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Demand What is Yours.

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Asking.
Never asking for anything will inevitably lead to an unspoken assumption that you have neither need nor desire. So if you do not press for better conditions and rewards from your oppressor, your employer, or your owner, then there will be a convenient assumption that you are happy with the status quo. The result being that any improvement that you may experience will be entirely dependent on your exploiters charity.

And since charity and exploitation are poles apart, you can be sure that any such charity will be rare, and strictly tied to expectations of greater fidelity, dedication and reverence on the part of the slave towards the employer or owner. So if you want to obtain improvement then you had better start with at least asking for it.

But what if your request is denied or even laughed at? Well, you had better decide how much you want it, how much you need it and how much you are entitled to it, because the next step is obviously to demand it. It also helps if you come from a position of power, and this means getting others on board, your fellow workers, your Union, and if possible other sympathetic organizations. If you are coming from a position of moral and/or legal justice you might want to demand it anyway, but remember its your call and your neck, so it can't hurt to have others on board.

Demanding.
If you are entitled to something, and that something is not in your possession, but in the hands of someone else, then you are well within your rights to demand it. If this was not true, then what would entitlement mean?

According to the Universal Declaration of Human Rights you are entitled to equal pay and benefits for equal work. It's a human right, so if you are of human parentage and this right is being denied, then, regardless of race, class, sex or persuasion, it is not only your right, but also your duty to demand this equality. Of course, if your master is particularly vicious, violent or vindictive in his or her oppressive ways, then, in the interests of survival, your struggle may need to take on a secretive, subversive or even suppressed nature, but this in no way diminishes your entitlement or the right to fight for what is yours.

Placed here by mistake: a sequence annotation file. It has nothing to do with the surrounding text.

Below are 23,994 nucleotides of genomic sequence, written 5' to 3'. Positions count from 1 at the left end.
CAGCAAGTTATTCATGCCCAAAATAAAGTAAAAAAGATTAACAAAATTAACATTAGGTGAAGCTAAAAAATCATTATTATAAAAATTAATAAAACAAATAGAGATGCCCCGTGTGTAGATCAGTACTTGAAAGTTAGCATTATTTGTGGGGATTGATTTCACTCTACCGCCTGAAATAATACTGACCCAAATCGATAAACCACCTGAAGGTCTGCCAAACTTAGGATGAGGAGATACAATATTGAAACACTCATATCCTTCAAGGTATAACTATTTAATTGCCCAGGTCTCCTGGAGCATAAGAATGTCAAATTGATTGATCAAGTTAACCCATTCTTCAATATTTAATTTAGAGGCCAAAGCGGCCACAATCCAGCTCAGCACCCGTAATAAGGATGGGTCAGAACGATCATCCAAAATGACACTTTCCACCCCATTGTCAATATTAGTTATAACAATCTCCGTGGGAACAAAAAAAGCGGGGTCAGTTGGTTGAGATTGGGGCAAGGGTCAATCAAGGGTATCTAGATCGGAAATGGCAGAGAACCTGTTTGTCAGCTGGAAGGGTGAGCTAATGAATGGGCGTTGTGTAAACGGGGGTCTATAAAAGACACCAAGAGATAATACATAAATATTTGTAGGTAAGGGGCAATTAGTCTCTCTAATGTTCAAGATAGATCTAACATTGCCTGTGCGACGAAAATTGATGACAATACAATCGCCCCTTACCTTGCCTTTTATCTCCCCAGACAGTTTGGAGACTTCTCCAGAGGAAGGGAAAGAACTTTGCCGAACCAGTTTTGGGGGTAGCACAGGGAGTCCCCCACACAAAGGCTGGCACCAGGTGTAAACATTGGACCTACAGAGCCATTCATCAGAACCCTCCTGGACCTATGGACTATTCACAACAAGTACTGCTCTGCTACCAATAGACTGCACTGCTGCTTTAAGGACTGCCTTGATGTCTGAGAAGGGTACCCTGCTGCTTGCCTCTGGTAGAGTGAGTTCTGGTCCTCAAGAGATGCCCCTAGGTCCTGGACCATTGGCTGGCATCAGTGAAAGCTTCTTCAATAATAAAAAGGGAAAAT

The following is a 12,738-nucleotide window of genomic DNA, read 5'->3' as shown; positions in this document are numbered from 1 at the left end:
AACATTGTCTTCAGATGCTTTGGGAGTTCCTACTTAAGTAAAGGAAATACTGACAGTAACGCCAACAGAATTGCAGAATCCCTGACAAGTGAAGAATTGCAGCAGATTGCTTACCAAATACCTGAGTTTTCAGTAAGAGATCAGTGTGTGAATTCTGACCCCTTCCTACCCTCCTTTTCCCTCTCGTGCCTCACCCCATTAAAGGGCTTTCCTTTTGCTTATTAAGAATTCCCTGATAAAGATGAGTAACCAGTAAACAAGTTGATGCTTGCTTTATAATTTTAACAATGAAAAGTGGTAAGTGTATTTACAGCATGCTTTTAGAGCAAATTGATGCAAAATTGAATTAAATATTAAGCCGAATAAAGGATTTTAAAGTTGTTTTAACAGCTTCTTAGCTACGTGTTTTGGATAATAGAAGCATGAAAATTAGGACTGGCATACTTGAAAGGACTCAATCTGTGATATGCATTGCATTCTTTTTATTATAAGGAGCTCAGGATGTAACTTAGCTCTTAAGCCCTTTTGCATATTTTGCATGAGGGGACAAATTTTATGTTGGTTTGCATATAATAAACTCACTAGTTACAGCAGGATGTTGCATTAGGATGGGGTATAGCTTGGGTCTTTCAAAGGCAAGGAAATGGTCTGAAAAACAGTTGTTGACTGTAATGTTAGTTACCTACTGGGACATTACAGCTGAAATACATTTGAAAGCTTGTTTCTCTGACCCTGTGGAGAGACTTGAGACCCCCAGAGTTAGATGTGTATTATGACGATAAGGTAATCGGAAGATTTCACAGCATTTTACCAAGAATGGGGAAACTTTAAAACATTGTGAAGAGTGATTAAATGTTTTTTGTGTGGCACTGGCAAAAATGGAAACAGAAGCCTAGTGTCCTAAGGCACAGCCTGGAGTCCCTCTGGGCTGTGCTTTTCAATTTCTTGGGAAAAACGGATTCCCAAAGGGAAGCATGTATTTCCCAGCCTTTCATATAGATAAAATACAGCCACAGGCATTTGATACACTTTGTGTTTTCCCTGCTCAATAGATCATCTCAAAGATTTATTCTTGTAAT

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Collective Bargaining.
Unions are useful institutions for workers, precisely because they in large part provide protection against the above-mentioned vindictiveness off employers. Unions are collective bodies of workers whose solidarity, strength and cohesion are derived from the common interests and goals of its members.

As the sole bargaining agents of their members, it is the function and duty of unions, to advance and protect the interests, of the workers that comprise their membership. Healthy unions are organizational bodies whose officers are delegated to execute the democratic will of the members in accordance with the working class traditions and principles embodied in their various constitutions. Given this description of the nature, function and duties of unions, it is difficult indeed to understand how a union can accept a contract that provides two or more different levels or tiers of wages and benefits for workers executing the same work, and still pretend to be a union.

In the first place, such acceptance breaches the interests of workers by directly attacking their fundamental human rights. And if a union will not defend the human rights of its members, then who will?
Secondly, such contracts are divisive and tend to dissolve the solidarity and cohesion that make a union, a union.
Thirdly, two-tier wage schemes are in such discord with working class traditions and principles that they turn our worthy constitutions into hypocritical platitudes.

Our Duty.
So as union members it is our duty to embark on a two-pronged strategy. On the one hand we have to clean up our own act and accept that two-tier wage and benefit schemes are totally and fundamentally unacceptable and therefore should be unconditionally banished from the bargaining table. And on the other hand we must make it abundantly clear to the public, at home and abroad, that companies that express a desire to implement such two-tier systems, are seeking to violate the human rights of the good citizens of this country.

In Solidarity,
John Barker

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Sept 2004